Are Church Weddings a Thing of the Past?

Marriage and church weddings have been on my mind lately as some of my closest friends have gotten engaged and have begun to plan their weddings. The amount of time and money that goes into planning a wedding is astronomical, and the Church does not make either burden easier. I never understood why someone would want to elope, but after watching and listening to what some of my friends have gone through in planning their weddings it now makes a lot of sense to me.

Amid the fury of friends’ wedding plans, I saw an article in The Atlantic titled: “The Spiritual Significance of a Traditional Church Wedding.” The article got me to thinking…”Are Church weddings a thing of the past?”

Emma Green at The Atlantic gives some startling statistics:

In 1970, there were roughly 426,000 Catholic weddings, accounting for 20 percent of all marriages in the United States that year. Beginning in 1970, however, Catholic marriages went into decades of steady decline, until the turn of the new century—when that decline started to become precipitous: Between 2000 and 2012, Church weddings dropped by 40 percent, according to new data from the Official Catholic Directory. Given other demographic trends in the denomination, this pattern is question-raising: As of 2012, there were an estimated 76.7 million Catholics in the United States, a number that has been growing for at least four decades.

One does not have to look at the Official Catholic Directory to realize there has been a decline in Catholic marriages. Despite the growth in the Church for almost 50 years, marriages have not kept up. This leads Green to ask the question: “If there are so many American Catholics, why aren’t they getting married?”

There are as many answers to this question as there are Catholics who have “opted-out” of a traditional Catholic marriage. Green offers a few possible answers:

  • lack of awareness about the importance of marriage in the Church
  • an across the board fall in the number of marriages in the US. (In 2000 there were 2.3 million marriages and in 2011 there were 2.1 million marriages.)

But Green hits the nail on the head when she writes: “the deeper cause is the changing relationship between people and traditional institutions.”

I understand the reasons why many people are disconnected from tradition institutions today. I get why people have become disenfranchised and frustrated with the Church. Unfortunately, their frustration with the institutional church has often led them to abandon the sacraments. This should sadden us. While the sacraments are an extension of the institutional church, they move beyond it. Sacraments are an important part of our Catholic faith and they are powerful moments of encounter with God along our earthly pilgrimage. The sacraments are about an I-We-God relationship. They are about the relationship between the individual, the Church/world, and God. You might say “duh…”, but unfortunately we can no longer take this for granted.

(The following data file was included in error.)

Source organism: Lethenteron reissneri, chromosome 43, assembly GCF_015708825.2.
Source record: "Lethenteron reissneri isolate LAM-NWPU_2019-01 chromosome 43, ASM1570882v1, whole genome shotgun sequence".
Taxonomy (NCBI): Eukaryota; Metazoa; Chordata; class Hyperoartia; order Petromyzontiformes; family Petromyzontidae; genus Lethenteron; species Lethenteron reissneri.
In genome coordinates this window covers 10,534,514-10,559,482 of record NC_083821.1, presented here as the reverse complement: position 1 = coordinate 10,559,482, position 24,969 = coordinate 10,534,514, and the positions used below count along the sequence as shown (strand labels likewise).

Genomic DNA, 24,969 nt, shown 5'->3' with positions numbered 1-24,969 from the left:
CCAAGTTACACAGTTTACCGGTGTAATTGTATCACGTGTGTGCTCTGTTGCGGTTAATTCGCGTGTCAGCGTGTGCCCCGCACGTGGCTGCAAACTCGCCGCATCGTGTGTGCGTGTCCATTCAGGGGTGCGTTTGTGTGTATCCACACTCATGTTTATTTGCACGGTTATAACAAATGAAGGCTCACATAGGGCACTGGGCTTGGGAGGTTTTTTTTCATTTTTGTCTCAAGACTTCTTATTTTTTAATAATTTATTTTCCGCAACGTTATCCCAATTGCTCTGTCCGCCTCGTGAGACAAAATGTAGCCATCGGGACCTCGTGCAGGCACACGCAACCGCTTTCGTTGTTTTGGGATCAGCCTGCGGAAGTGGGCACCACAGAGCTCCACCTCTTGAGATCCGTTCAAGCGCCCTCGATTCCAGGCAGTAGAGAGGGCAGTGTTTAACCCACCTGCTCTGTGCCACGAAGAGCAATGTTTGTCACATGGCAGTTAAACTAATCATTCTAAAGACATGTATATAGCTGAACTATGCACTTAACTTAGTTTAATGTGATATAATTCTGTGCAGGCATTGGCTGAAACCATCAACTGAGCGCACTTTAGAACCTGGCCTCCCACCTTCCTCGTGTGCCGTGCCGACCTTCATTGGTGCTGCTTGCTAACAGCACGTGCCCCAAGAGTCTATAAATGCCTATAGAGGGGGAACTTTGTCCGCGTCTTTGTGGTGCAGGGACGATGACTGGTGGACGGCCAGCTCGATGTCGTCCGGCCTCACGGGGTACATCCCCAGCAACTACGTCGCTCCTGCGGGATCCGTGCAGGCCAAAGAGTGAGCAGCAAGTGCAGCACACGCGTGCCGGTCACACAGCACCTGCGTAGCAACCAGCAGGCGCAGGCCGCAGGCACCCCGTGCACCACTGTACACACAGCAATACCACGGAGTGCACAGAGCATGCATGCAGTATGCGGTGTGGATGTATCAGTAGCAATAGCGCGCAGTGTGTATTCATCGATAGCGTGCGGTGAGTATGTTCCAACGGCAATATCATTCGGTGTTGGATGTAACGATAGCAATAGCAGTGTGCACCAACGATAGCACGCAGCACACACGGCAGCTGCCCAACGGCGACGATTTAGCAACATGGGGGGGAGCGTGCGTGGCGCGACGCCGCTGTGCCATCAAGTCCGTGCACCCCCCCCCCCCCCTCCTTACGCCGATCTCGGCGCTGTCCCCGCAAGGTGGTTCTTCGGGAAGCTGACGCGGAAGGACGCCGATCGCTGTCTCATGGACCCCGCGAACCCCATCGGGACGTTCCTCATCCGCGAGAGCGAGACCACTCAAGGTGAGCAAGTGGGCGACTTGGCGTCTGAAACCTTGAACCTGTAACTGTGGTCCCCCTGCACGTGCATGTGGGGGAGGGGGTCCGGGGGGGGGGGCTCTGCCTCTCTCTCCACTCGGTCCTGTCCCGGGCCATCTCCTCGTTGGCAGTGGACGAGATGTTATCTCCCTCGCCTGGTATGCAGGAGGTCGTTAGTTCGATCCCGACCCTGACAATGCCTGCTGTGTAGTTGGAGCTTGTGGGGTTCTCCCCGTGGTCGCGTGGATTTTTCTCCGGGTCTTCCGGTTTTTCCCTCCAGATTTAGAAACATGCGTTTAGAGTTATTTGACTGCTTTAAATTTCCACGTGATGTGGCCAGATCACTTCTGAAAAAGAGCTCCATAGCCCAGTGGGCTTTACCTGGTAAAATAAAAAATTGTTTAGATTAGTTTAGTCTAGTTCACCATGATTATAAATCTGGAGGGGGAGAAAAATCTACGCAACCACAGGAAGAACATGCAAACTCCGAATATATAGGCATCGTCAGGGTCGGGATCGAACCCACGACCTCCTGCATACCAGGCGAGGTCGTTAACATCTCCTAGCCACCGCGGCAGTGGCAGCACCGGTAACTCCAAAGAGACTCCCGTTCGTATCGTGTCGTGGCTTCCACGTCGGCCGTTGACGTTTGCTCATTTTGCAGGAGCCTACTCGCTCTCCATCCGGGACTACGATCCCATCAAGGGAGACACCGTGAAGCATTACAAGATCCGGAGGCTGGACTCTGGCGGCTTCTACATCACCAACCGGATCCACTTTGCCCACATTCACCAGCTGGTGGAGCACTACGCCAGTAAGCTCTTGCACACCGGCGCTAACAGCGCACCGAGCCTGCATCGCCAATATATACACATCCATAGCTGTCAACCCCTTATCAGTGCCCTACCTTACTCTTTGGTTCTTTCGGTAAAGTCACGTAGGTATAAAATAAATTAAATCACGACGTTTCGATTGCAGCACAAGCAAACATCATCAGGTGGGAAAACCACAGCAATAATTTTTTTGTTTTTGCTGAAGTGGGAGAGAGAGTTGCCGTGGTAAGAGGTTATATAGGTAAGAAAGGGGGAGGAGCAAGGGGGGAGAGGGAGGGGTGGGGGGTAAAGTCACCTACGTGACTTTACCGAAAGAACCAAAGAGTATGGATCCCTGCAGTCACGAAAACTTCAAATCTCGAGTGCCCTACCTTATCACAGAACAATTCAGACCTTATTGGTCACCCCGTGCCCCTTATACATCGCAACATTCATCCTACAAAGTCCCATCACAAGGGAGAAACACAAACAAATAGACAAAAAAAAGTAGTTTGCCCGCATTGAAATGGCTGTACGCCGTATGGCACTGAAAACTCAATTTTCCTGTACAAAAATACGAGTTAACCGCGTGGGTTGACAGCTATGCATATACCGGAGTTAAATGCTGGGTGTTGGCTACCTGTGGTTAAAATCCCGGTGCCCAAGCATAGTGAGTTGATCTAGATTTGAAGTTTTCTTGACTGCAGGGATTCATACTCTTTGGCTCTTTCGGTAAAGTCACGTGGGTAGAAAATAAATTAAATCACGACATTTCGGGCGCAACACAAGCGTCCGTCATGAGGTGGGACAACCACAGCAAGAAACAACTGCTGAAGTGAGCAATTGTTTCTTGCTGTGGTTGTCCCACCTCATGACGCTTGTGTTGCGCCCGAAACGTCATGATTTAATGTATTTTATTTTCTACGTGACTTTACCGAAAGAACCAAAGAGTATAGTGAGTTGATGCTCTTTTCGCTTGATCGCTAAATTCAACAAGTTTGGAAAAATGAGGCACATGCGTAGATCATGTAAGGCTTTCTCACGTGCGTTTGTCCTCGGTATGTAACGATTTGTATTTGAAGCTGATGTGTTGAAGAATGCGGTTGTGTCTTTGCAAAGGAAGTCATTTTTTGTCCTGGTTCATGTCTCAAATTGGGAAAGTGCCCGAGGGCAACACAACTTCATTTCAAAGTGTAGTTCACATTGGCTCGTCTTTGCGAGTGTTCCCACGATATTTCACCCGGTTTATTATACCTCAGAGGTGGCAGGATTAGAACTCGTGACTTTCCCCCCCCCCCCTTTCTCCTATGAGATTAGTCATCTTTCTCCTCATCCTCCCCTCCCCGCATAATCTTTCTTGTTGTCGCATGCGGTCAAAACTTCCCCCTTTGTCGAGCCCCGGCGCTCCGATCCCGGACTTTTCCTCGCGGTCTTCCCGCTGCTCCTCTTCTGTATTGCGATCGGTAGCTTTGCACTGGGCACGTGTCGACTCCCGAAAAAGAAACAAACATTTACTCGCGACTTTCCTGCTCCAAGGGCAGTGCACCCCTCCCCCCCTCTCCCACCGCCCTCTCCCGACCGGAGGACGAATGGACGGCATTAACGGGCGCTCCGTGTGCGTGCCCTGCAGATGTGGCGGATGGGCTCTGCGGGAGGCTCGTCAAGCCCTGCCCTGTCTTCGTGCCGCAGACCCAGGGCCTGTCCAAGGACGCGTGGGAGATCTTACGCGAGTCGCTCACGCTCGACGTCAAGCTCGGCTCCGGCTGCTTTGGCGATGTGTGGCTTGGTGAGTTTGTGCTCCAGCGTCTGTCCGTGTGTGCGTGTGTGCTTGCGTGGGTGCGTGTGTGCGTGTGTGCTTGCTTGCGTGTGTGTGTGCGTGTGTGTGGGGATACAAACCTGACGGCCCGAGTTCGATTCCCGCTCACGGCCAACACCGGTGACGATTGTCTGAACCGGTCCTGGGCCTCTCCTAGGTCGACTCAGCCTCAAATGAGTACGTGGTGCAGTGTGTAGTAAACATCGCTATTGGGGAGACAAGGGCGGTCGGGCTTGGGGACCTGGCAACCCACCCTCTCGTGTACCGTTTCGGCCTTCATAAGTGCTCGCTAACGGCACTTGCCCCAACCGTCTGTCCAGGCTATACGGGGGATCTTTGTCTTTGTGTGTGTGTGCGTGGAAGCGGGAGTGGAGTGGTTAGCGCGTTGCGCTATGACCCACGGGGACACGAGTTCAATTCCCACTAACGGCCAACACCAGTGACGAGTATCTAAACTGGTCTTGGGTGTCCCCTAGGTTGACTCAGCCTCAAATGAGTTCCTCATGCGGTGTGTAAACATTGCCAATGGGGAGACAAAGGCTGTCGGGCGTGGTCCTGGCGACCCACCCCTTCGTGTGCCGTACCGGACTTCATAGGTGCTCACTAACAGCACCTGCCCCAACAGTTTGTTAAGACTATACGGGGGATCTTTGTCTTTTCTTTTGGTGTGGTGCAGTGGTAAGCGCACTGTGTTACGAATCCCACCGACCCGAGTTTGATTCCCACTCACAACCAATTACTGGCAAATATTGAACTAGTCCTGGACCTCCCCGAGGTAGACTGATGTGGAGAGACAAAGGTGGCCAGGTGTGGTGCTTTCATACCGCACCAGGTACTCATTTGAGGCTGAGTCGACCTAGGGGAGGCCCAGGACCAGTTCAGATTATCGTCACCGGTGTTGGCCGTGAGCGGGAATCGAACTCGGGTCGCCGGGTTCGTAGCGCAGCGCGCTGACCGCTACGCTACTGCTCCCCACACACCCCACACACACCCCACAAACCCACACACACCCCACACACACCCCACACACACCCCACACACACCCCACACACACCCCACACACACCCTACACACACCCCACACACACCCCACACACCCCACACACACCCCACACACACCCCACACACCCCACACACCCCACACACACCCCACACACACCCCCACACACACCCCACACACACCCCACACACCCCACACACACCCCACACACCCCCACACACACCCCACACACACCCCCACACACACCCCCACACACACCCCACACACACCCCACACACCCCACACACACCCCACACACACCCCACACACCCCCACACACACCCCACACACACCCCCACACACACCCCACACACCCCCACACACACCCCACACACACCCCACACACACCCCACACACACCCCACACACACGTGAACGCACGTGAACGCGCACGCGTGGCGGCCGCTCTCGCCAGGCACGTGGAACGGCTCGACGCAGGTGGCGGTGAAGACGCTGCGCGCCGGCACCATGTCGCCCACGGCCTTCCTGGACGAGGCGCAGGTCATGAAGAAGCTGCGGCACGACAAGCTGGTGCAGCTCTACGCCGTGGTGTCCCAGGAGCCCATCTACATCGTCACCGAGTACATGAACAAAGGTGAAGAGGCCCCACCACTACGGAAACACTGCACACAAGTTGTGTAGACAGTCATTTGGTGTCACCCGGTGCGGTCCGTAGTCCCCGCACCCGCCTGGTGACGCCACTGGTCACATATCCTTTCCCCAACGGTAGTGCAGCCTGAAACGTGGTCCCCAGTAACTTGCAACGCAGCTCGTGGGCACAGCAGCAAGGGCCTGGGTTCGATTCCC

Pope Francis is well aware of the modern world’s institutional and sacramental crisis.

If we take Avery Dulles’ Models of the Church as our guide, Pope Francis has been working tirelessly to challenge us and the world to approach the Church not as an institution, but as a community, a sacrament, a herald of the Gospel, a servant, and a community of disciples. His papacy will be a great success even if the only thing he is able to do is help the world see the Church less as an institution and more as the Body of Christ.

Moving the world’s thinking away from the Church as institution will help heal old wounds, but I am not sure our sacramental crisis is completely an institutional one.

Frequently I hear liturgists and other academics ask the question: “Is modern humanity capable of the liturgical act?” I do not know the answer to that question. My sense is that we are capable of the liturgical act, but that we need a lot of practice. The Church needs to spend its time and resources studying this question. The answer to this question has a direct bearing on the life of the Church. It is the answer to the world’s sacramental crisis and all of the questions it has created.

For this reason, the answer to the question “Are Church weddings a thing of the past?” is much deeper than it might appear at first glance. It cuts to the heart of modern humanity, and it should force us to reflect on ourselves, the Church, and the modern world. If we begin down that road we might not like what we see; however, we must have faith that no matter our brokenness God, who can do all things, can heal the wounds of the world.

37 comments

  1. This October, my husband and I will celebrate 35 years of marriage. We were married in a traditional Catholic setting. When I look back, I remember the liturgy more than the reception. Grant it, I was already serving as a church musician, product of Catholic education and even had a sister who was a Religious to help me. I understood alot about Marriage as Sacrament but I have to say that it wasn’t until I was married for almost 20 years, that I began to understand Marriage as a Sacrament of service…. a full time vocation in it’s own right. I came to that understanding as a consequence of maturing especially in my personal relationship with Christ. I asked God for the grace to let me see my husband as God sees my husband. I think it is a rare for a young couple to have the maturity of a couple married twenty years.